e-Tattling @ Work

Don't be an email e-tattler!

Have you found yourself involved in an e-tattling situation? E-tattling is where one coworker emails another coworker with a request. When that request does not receive a response fast enough, is declined, or challenged, that’s when the e-tattling begins.

The requester proceeds to follow up with a demanding, sometimes hostile, or accusatory second request. But that’s not all…

They also Cc: a supervisor, manager, or any number of other coworkers that they think will step in and force the recipient, you, to comply with their request. This is an e-tattler.

The strategy is that by e-tattling, they are reporting to management, shaming or embarrassing the individual—all in the effort to get their way. Little do they know that this approach backfires the majority of the time.

Adults Do Not Behave this Way

These tactics rarely work. What an approach like this accomplishes is only to strain relationships even further.

Especially if this tactic is jumping the gun and the other party is not available, out of the office, homesick, or any other legit reasons, as to why a reply was not forthcoming.

So, how do you handle e-tattling at work?

e-Tattlers Beware

Anyone who would resort to e-tattling (and apparently many do based on what is shared with me) makes their lack of professionalism apparent. In the workplace, teamwork and communication are key. When you earn the reputation of an e-tattler, how do you believe that will impact your career?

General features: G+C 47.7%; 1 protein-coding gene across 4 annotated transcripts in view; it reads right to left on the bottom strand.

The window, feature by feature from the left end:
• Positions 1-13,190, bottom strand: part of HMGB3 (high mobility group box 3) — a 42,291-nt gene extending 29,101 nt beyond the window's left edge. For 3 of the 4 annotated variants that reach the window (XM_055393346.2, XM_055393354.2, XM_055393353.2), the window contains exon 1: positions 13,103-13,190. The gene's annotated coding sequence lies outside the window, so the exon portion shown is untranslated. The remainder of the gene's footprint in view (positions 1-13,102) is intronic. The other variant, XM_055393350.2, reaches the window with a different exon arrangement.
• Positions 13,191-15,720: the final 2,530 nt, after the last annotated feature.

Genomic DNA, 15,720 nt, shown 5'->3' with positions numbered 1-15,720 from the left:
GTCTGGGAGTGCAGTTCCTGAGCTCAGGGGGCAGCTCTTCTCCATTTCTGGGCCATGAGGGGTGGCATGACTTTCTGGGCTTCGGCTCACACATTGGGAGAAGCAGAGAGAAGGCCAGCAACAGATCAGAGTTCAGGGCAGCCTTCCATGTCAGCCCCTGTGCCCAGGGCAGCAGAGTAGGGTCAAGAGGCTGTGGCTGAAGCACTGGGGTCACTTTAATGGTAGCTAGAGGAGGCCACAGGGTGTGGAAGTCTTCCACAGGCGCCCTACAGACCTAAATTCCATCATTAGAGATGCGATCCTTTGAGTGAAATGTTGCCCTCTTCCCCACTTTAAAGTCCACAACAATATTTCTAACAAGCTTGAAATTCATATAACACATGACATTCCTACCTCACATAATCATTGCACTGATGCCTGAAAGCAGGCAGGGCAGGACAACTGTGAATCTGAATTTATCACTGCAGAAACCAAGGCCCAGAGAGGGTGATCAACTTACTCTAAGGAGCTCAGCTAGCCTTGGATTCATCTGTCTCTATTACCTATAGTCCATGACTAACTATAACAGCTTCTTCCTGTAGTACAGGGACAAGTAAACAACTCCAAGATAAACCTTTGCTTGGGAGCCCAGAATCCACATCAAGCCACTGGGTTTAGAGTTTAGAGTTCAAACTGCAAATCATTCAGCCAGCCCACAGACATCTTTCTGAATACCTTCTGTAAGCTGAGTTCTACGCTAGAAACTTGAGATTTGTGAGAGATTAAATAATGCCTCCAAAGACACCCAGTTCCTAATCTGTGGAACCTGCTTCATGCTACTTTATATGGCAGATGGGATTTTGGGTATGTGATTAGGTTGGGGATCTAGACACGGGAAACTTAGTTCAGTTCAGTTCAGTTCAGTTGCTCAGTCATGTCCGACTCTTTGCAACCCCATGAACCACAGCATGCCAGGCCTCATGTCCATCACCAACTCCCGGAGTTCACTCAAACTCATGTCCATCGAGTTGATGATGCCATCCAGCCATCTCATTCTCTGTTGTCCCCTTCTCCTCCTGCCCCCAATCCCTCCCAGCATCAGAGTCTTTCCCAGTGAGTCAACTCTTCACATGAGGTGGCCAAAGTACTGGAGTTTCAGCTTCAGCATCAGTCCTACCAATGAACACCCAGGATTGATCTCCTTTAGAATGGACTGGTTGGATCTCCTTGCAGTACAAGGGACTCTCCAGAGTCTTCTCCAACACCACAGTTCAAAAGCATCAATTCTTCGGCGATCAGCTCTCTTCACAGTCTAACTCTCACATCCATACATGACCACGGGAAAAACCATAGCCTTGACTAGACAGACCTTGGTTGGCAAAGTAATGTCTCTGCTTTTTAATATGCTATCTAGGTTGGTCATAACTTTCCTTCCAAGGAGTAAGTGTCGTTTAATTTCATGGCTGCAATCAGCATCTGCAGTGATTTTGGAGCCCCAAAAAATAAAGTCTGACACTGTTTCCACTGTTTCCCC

If you are on the receiving end of this type of behavior, you have no choice but to take the high ground. Know that most likely, it is the other person who will end up looking petty in the process.

A good guideline is to not resort to adding a bunch of additional contacts after a conversation is underway when you cannot deal with a difference of opinion, lack of response, or whatever has you upset.

Set an Example

You definitely do not want to do is stoop to their level by responding in kind. Leave them “out there” with these types of actions and let others come to their own conclusions about who behaved properly or not.

Meet with the e-tattler in person. Schedule an in-person meeting with those involved. You want to resolve the issue professionally, reflecting that you are a team player.

What do you do if you are contacted by any Cc’d contacts? Share your side of the situation in a calm and unemotional manner in an email with that one contact. No personal digs at the e-tattler — stick to the facts. Do not use “reply to all.”

Suppose you are the e-tattler; shame on you! It is understandable to be frustrated when someone doesn’t respond as you like. But Cc’ing managers, supervisors, or other coworkers for no reason other than to tattle is unacceptable in the workforce.

When you do not get the response you desire, pick up the phone or meet personally with the individual involved to try and resolve the issue. To begin Cc’ing (or worse yet BCc’ing) others with your comments or accusations will do nothing but expose your inability to communicate professionally. A skill that is increasingly critical to having a successful career.

For more on how to use email in business communications, I have an entire site that covers just that! BusinessEmailEtiquette.com.

Have a topic or question you would like to see me cover here on my blog? Let me know here!

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